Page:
California · Politics

Is Calif.’s “jungle primary” facing extinction? One lawmaker hopes so.

As California’s June Primary comes to a close, the Golden State is reckoning with whether its unique method of voting in primaries is living up to the promises made by backers of a 2010 constitutional amendment.

For one lawmaker, Asm. Kevin Kiley (R–Rocklin), the answer is decidedly “no.”

Tuesday, Kiley introduced his own amendment to the California Constitution to scrap the state’s Top 2 primary system.

Assembly Constitutional Amendment 16 would require first a two-thirds vote in both the Assembly and the Senate, then follow with a majority of California voters.

“The Top 2 Primary is making a farce of our democracy with gamesmanship, fluke outcomes, and the disenfranchisement of independent voters,” said Kiley. “After 10 years of broken promises, it’s time to end this failed experiment once and for all.”

The “top-two” primary system in California was adopted in June of 2010 with the passage of Proposition 14.

On January 1, 2011 the proposition took effect and amended Section 5 of Article II of the California Constitution.

Prop. 14 added to Section 5(a) that “the candidates who are the top two vote-getters at a voter-nominated primary election for a congressional or state elective office shall, regardless of party preference, compete in the ensuing general election.”

“Proposition 14 created a single ballot for primary elections, rather than multiple ballots based on political party, for elected statewide and legislative officials, members of the U.S. Senate, and members of the U.S. House,” as mentioned on Ballotpedia. “The measure prohibited political parties from nominating candidates in a primary, although political parties were allowed to endorse, support, or oppose candidates. Proposition 14 did not affect partisan primary elections for president or political party officers.”

“Proponents of the Top 2 Primary system argued that it would lead to increased voter participation, less partisanship, and more competitive races, but none of these outcomes have materialized,” Kiley argued. “ACA 16 would address a number of bipartisan frustrations with the current primary system that has led to multiple instances of Republicans and Democrats being unrepresented in November legislative runoffs.”

In 2018, the San Diego Union Tribute editorial board supported the idea of ridding of the Jungle Primary and reported about how hated it was mentioning:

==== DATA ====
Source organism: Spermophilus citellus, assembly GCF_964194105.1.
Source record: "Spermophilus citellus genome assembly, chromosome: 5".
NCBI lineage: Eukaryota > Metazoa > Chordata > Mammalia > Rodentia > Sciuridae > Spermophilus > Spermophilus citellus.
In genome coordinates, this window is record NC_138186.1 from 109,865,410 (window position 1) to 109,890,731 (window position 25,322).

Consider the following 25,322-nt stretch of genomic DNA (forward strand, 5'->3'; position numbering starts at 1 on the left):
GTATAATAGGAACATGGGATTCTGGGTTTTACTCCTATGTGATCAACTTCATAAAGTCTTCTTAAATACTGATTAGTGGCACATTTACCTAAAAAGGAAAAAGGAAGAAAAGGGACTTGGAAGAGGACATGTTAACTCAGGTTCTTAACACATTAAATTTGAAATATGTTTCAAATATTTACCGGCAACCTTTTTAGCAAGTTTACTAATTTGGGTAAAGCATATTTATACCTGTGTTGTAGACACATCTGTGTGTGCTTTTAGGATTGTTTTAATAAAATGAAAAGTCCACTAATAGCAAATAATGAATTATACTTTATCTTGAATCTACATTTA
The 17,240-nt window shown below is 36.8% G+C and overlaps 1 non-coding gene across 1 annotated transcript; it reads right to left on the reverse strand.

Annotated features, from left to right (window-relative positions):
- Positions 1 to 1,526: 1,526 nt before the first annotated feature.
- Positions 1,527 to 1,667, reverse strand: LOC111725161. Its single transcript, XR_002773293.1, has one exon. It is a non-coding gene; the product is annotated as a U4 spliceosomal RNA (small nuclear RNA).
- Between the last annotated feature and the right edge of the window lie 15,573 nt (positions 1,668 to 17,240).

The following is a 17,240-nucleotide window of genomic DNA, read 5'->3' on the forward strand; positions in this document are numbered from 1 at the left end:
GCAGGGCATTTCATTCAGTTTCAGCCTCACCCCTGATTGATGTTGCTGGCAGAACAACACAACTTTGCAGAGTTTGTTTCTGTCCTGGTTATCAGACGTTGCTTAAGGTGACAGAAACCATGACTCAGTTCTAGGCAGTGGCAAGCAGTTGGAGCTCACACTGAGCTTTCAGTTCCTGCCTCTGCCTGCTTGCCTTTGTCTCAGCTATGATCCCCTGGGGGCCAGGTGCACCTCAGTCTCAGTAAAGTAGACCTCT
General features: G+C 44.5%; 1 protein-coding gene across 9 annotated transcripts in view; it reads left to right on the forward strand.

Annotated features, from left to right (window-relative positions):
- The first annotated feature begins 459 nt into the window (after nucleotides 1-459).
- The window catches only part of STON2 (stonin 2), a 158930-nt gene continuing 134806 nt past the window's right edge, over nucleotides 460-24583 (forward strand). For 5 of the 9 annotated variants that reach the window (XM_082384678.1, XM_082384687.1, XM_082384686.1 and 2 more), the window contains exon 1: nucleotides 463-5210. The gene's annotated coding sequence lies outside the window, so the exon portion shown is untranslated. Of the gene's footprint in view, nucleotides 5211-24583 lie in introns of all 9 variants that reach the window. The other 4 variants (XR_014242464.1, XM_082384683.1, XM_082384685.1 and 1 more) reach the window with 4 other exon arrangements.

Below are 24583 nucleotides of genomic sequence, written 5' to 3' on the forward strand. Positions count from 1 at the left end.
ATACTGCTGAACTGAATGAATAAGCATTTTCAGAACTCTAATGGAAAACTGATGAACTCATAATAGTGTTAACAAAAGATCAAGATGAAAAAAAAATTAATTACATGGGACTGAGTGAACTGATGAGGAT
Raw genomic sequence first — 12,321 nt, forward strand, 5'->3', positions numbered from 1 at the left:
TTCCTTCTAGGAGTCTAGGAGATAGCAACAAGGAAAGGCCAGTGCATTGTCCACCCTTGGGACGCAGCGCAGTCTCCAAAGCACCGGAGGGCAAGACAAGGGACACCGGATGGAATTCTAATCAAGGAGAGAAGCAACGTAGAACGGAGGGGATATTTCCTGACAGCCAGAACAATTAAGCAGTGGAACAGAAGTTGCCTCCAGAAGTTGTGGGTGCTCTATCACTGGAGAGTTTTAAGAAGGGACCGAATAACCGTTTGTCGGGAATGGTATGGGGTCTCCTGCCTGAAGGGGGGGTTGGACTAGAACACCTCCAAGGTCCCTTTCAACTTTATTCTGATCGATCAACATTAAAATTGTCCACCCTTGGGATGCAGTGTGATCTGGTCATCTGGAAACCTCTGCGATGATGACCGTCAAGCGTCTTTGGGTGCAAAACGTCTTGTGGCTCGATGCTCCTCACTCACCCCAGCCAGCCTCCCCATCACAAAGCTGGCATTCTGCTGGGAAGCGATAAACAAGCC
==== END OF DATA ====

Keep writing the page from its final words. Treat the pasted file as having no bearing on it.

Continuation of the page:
Now, four years later, what’s come to be known as the “jungle primary” is again facing ferocious criticism from partisans.

Democrats hate the fact that with so many Democratic candidates splitting the vote, it’s possible that two Republicans could advance to the fall runoff in some of the seven highly contested California House seats now held by the GOP. Republicans hate the fact that there’s a chance two Democrats could advance in the governor’s race, thus potentially depressing GOP turnout in November.

They supported their claims with these reasonings:

“In an era of heavy partisanship and polarization, the view that it is unhealthy to give too much gate-keeping power to the two major parties is more appealing than ever — especially given their declining support. Gallup has reported way more independents than either Democrats or Republicans since 2011, and the gap is widening. Last year, Gallup found independents at 42 percent, Democrats at 29 percent and Republicans at 27 percent.”

Former chairman of the California Republican Party Ron Nehring and Sacramento-based Democratic strategist Steve Maviglio criticized the primary election system with the following statement:

“Just as the top-two primary has created opportunities to game the system, it has produced quirky results that have denied millions of Californians the chance to vote for like-minded candidates in general elections. Two out of three U.S. Senate races and 12% of all congressional races under this system have featured two candidates from the same party.”

“The top-two primary has spawned cynical campaign tactics, forced millions of voters to choose between two unsatisfactory options in the fall and produced bizarre results. It’s time to declare this experiment a failure and move on.”

Despite some bipartisan consensus, there are significant barriers ahead to have voters, once again, completely alter California’s election model.

Reid Stone is a contributing reporter for The San Joaquin Valley Sun.